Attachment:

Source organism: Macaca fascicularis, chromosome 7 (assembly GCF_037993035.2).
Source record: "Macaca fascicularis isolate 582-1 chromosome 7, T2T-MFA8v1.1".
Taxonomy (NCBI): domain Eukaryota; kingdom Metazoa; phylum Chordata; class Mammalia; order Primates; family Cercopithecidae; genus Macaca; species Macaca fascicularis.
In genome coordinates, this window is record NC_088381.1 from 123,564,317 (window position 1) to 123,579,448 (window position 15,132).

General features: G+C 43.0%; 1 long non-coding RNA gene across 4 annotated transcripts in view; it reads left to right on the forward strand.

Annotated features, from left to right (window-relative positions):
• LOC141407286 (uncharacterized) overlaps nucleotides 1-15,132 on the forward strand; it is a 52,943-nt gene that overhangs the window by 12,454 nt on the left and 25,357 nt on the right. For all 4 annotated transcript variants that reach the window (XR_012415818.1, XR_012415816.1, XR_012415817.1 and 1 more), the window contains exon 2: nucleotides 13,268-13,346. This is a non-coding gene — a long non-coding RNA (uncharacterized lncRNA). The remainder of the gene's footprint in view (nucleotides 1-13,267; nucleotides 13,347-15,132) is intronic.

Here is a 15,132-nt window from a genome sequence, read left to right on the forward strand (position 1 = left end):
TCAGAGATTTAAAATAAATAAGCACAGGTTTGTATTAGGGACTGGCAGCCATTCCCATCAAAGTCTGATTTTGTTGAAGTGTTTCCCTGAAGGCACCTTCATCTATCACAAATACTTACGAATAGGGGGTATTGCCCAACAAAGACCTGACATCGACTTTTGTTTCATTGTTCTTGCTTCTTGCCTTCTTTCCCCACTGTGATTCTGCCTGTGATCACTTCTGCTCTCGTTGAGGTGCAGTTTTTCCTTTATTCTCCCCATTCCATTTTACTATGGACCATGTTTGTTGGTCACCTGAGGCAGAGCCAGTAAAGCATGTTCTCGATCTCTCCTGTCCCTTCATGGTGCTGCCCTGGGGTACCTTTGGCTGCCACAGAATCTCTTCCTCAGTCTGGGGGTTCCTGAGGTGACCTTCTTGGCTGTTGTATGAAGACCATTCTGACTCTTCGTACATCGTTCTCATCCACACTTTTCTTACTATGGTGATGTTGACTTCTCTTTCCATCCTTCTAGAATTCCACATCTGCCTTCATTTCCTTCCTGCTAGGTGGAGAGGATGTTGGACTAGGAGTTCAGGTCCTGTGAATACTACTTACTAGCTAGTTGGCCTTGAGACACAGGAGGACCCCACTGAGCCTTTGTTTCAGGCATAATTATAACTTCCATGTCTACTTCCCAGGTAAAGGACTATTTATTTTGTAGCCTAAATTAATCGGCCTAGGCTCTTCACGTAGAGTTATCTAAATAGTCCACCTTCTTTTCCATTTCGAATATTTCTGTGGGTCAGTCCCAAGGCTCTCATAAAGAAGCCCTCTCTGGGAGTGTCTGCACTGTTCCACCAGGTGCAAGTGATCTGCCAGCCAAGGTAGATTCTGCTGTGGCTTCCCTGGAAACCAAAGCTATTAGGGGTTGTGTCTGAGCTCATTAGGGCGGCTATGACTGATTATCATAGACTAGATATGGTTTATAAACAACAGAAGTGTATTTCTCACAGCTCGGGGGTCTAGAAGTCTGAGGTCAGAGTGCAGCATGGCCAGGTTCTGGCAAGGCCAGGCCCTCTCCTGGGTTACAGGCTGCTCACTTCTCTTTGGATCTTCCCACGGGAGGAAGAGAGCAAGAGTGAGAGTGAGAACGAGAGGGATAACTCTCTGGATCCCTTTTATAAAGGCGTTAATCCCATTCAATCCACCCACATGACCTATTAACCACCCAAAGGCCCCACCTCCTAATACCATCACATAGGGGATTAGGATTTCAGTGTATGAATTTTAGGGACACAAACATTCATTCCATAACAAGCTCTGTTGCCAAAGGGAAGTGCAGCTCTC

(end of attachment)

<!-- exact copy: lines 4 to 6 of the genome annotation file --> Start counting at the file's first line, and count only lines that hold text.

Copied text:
In genome coordinates, this window is record NC_088381.1 from 123,564,317 (window position 1) to 123,579,448 (window position 15,132).

General features: G+C 43.0%; 1 long non-coding RNA gene across 4 annotated transcripts in view; it reads left to right on the forward strand.

Annotated features, from left to right (window-relative positions):